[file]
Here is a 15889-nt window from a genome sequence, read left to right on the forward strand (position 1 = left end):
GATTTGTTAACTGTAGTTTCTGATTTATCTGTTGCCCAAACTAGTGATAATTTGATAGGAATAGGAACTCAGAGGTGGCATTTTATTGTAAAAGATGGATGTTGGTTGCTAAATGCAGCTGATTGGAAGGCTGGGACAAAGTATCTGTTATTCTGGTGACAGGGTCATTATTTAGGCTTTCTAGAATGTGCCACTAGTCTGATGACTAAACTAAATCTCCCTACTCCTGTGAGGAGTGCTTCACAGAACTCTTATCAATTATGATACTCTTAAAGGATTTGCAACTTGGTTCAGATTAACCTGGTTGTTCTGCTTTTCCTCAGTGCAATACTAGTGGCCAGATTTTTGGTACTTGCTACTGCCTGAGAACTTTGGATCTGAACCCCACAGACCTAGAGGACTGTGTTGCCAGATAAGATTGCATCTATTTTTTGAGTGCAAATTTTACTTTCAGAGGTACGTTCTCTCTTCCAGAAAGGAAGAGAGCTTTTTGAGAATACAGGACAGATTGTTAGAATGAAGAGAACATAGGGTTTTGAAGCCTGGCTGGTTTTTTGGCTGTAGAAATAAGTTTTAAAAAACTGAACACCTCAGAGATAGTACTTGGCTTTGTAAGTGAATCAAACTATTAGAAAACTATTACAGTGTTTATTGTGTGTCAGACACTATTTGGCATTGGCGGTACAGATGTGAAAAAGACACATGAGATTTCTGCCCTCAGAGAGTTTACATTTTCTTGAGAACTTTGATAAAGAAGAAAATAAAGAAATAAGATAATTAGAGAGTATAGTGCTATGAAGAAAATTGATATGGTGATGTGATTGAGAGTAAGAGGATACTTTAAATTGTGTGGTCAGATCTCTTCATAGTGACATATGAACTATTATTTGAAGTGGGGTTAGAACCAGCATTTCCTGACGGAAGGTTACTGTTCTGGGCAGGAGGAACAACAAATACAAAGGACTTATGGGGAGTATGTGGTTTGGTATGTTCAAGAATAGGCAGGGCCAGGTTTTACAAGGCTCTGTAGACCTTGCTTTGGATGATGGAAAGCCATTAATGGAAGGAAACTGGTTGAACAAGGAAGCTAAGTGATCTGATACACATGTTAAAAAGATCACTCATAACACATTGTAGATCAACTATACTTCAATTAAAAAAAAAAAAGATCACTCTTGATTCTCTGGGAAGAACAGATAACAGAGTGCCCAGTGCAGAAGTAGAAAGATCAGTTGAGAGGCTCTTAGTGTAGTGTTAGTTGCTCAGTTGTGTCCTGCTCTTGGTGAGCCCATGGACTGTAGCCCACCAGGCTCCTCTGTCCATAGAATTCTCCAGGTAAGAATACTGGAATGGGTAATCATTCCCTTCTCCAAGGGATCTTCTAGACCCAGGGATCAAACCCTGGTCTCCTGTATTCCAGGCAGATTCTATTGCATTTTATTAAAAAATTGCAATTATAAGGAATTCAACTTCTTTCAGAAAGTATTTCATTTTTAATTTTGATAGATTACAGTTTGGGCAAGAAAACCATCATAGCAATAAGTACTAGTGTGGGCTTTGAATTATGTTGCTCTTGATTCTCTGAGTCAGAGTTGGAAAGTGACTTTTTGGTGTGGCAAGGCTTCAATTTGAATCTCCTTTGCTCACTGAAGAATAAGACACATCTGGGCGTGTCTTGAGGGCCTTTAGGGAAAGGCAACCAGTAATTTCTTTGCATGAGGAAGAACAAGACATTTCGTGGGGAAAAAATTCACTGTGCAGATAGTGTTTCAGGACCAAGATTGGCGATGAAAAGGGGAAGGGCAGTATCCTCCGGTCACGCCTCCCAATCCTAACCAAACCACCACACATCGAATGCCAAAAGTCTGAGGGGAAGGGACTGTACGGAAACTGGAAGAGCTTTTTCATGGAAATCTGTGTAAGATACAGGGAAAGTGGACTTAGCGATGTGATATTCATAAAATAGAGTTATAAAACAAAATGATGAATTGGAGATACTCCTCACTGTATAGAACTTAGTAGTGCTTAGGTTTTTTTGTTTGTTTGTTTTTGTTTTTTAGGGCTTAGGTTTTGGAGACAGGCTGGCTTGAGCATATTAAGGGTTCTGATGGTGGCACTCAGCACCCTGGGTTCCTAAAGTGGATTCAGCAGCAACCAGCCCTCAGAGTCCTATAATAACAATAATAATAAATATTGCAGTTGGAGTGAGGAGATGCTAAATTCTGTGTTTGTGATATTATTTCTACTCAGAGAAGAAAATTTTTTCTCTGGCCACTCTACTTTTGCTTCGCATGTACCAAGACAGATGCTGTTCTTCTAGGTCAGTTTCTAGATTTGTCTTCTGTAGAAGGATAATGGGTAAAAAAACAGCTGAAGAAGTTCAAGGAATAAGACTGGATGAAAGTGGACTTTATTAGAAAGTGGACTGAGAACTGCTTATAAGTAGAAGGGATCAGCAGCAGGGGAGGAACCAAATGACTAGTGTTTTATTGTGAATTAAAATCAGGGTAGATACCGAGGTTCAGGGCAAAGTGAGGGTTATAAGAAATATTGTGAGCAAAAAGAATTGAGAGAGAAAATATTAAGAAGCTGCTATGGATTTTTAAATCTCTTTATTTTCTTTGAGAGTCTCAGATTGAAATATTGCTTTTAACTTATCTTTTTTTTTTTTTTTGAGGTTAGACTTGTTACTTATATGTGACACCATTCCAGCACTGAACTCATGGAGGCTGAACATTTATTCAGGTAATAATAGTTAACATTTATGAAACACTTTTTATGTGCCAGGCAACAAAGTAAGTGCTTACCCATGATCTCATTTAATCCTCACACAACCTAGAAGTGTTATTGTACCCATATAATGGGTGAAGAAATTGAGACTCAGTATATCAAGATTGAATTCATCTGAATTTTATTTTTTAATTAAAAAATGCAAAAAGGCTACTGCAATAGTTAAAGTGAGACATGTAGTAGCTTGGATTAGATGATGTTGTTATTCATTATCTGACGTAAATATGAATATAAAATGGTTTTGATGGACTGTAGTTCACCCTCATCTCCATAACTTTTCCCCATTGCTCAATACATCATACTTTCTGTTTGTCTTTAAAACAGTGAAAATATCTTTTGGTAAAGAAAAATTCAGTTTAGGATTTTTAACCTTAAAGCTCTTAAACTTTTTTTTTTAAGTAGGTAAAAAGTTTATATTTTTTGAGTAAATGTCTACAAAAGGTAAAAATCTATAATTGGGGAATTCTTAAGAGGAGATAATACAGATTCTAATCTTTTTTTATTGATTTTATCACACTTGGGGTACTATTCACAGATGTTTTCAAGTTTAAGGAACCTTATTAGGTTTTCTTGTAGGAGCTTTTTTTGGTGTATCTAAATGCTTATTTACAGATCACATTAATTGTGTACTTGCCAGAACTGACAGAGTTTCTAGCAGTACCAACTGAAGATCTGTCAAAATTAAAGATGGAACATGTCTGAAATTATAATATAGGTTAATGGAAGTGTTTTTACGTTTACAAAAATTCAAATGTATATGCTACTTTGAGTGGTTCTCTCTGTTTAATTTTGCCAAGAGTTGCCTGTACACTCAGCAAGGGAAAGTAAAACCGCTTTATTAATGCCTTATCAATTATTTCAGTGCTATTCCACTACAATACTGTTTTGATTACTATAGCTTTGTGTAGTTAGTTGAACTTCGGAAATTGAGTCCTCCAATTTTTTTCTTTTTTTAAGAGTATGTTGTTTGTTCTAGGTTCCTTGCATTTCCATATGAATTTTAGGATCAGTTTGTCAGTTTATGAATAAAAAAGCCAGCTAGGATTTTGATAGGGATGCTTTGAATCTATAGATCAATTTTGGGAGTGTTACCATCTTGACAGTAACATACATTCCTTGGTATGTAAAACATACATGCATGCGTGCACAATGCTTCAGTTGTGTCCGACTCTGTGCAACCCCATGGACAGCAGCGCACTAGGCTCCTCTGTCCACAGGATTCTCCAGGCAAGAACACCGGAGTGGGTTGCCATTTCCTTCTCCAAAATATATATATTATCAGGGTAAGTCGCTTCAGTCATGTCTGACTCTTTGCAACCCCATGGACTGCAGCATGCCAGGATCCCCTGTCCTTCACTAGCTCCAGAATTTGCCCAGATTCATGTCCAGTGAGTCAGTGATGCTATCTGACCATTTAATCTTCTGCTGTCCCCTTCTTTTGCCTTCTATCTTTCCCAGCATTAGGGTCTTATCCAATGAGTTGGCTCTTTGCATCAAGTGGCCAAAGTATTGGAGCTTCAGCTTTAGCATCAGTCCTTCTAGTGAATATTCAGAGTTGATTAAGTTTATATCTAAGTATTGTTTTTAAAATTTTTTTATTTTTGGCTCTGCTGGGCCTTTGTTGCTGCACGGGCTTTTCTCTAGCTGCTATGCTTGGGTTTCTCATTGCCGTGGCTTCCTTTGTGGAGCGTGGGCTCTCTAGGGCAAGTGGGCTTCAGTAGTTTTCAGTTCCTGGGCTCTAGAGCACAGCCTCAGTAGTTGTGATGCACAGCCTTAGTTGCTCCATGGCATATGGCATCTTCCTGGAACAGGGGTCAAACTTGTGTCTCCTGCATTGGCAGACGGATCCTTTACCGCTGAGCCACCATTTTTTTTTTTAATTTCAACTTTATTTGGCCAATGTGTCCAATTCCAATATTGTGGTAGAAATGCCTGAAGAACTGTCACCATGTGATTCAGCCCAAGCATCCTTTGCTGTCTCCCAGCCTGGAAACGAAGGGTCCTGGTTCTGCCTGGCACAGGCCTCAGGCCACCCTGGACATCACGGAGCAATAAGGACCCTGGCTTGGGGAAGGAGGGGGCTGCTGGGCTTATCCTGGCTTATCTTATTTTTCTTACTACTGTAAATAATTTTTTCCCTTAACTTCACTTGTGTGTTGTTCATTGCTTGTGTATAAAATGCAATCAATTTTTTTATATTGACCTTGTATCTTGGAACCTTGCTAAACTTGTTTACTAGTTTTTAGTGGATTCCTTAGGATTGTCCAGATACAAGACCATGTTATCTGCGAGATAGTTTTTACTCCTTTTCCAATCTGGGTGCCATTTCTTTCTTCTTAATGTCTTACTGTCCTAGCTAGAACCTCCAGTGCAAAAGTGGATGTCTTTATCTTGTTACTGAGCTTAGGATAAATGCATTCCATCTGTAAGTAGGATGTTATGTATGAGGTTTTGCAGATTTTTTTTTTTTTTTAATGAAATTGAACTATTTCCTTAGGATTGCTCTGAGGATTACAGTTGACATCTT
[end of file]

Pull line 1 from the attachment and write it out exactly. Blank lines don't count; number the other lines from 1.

Here is a 15889-nt window from a genome sequence, read left to right on the forward strand (position 1 = left end):